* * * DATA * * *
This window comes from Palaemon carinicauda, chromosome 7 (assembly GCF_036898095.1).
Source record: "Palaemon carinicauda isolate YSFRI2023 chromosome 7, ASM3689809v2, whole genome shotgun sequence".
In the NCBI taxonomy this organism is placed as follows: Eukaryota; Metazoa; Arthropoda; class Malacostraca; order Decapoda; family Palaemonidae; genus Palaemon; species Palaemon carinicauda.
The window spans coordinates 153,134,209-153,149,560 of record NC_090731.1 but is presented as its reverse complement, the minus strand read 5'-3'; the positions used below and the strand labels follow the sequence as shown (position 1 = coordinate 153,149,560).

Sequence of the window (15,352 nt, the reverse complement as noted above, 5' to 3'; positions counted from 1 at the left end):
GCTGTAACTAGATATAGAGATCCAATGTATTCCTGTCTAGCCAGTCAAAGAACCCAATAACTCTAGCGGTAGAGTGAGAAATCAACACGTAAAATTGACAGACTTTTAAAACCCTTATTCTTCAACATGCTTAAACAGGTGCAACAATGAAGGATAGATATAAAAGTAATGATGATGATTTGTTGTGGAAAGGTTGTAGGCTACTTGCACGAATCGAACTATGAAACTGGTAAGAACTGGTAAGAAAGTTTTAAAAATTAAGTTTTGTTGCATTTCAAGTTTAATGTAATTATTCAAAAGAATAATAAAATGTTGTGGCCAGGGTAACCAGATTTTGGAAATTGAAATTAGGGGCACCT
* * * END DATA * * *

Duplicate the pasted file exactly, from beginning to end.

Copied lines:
This window comes from Palaemon carinicauda, chromosome 7 (assembly GCF_036898095.1).
Source record: "Palaemon carinicauda isolate YSFRI2023 chromosome 7, ASM3689809v2, whole genome shotgun sequence".
In the NCBI taxonomy this organism is placed as follows: Eukaryota; Metazoa; Arthropoda; class Malacostraca; order Decapoda; family Palaemonidae; genus Palaemon; species Palaemon carinicauda.
The window spans coordinates 153,134,209-153,149,560 of record NC_090731.1 but is presented as its reverse complement, the minus strand read 5'-3'; the positions used below and the strand labels follow the sequence as shown (position 1 = coordinate 153,149,560).

Sequence of the window (15,352 nt, the reverse complement as noted above, 5' to 3'; positions counted from 1 at the left end):
GCTGTAACTAGATATAGAGATCCAATGTATTCCTGTCTAGCCAGTCAAAGAACCCAATAACTCTAGCGGTAGAGTGAGAAATCAACACGTAAAATTGACAGACTTTTAAAACCCTTATTCTTCAACATGCTTAAACAGGTGCAACAATGAAGGATAGATATAAAAGTAATGATGATGATTTGTTGTGGAAAGGTTGTAGGCTACTTGCACGAATCGAACTATGAAACTGGTAAGAACTGGTAAGAAAGTTTTAAAAATTAAGTTTTGTTGCATTTCAAGTTTAATGTAATTATTCAAAAGAATAATAAAATGTTGTGGCCAGGGTAACCAGATTTTGGAAATTGAAATTAGGGGCACCT